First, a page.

This article was updated on Feb. 6, 2018, and originally published on Aug. 19, 2017.

Everyone wants a piece of SpaceX. But how can you invest in SpaceX stock?

In 2016, Amazon.com (NASDAQ:AMZN) "competitive intelligence tools" subsidiary Alexa (yes, Alexa has a side job) reported that SpaceX's website had just become one of the most popular corporate websites among privately held companies. As measured by "unique visitors," more people were looking into SpaceX than any other "unicorn" stock on the planet.

Don't expect that to change anytime soon. After becoming the first private company to put a spaceship in orbit, Elon Musk's groundbreaking space venture has proceeded to rack up an impressive list of other "first" achievements: First company to launch a payload into orbit, then land its rocket back on Earth. First to land a Falcon 9 rocket on a landing pad at sea. First to re-launch a used rocket, and first to put forth a workable plan for colonizing Mars. If all goes well, SpaceX could even become the first company to reland three boosters from its Falcon Heavy rocket -- simultaneously.

First, first, first.

Calculating the odds of a SpaceX IPO

But will SpaceX also become the first space company to conduct a big IPO in the 21st century and give investors a chance to invest in its stock directly? Musk still seems reluctant. Speaking at a space conference in Guadalajara in 2016, he dismissed any interest in reaping billions by putting SpaceX on the stock market. To the contrary, the internet millionaire-turned-electric cars-billionaire said that it was actually his biggest fear that SpaceX might "somehow get taken over by investors who just want to maximize the profit of the company and not go to Mars."

That statement threw cold water on investors hoping to one day invest in SpaceX stock. And yet would you believe that it's possible to invest in SpaceX today -- before the company even IPOs?

Falcon 9 rocket on launch pad.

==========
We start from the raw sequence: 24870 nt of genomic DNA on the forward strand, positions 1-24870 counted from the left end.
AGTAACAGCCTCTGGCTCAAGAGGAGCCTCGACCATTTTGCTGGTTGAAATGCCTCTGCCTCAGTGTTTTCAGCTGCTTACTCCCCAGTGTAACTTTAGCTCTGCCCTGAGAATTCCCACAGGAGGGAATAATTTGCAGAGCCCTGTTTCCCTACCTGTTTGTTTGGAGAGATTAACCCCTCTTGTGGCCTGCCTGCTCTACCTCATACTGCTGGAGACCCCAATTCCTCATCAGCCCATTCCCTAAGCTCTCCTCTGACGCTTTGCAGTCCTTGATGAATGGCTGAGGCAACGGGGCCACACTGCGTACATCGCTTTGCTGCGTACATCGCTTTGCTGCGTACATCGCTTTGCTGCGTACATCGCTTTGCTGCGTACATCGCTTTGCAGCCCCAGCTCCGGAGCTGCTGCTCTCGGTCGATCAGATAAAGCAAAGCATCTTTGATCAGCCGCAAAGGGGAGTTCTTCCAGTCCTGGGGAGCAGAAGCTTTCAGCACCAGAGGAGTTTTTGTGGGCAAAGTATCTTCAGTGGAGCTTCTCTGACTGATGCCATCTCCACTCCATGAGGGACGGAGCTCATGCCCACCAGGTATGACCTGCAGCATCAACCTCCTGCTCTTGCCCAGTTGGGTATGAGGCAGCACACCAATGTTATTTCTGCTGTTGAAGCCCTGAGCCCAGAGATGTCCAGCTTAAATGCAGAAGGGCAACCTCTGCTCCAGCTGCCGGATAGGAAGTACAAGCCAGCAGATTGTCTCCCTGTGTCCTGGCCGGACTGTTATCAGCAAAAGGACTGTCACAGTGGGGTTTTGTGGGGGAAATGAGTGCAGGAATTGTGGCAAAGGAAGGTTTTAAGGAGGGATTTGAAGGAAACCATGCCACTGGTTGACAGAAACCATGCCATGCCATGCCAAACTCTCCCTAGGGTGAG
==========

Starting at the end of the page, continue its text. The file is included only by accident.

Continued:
Investors see blue skies for SpaceX -- but how can you invest in SpaceX stock? Image source: SpaceX.

It's true. Thanks to Google's 2015 investment in SpaceX, Google parent Alphabet (NASDAQ:GOOG) (NASDAQ:GOOGL) now owns a 7.5% stake in SpaceX. As a result, it is now possible to invest in SpaceX -- by investing in its part-owner, Alphabet. (As a bonus, you also own a whole lot of Google, YouTube, the Android operating system, and a nascent self-driving car project besides.)

A better way to invest in SpaceX stock -- and also the only way

At the right price, buying Alphabet stock in order to own SpaceX stock might even be a smart financial move. Consider: In 2016, we learned that after several years of boasting that it was both "profitable and cash-flow positive," SpaceX was actually neither of those things. Not profitable, and not generating cash -- but rather burning it.

That hardly sounds like the kind of stock investors should be thinking of trading.

SpaceX's resurgence in 2017 may have improved the company's financial fortunes, or it may not have. So far, SpaceX isn't telling. But just in case SpaceX is still losing money, it seems to me that diversifying one's investment in SpaceX by also owning wildly profitable Alphabet stock is a smarter way to own a piece of SpaceX.

Valued at $735.8 billion today, Alphabet reported net income of $12.7 billion over the past 12 months, despite taking a big hit from tax reform. Google's actual cash profits -- its free cash flow -- are even stronger. According to data provided by S&P Global Market Intelligence, over the past year Alphabet has generated $23.9 billion in positive free cash flow, which is nearly twice its reported profit. And as cash has piled up on its balance sheet, the enterprise value of Alphabet stock has shrunk to the point where the whole company, net of cash, now costs less than $638 billion, or about 26.7 times trailing free cash flow. 

Admittedly, even 26.7 times FCF isn't a particularly cheap way to invest in SpaceX stock. But neither is it unreasonably expensive. Most important, for the time being, it's the only way you can practicably invest in SpaceX.

John Mackey, CEO of Whole Foods Market, an Amazon subsidiary, is a member of The Motley Fool’s board of directors. Suzanne Frey, an executive at Alphabet, is a member of The Motley Fool’s board of directors. Rich Smith owns shares of Alphabet (C shares). The Motley Fool owns shares of and recommends Alphabet (A and C shares), and Amazon. The Motley Fool has a disclosure policy.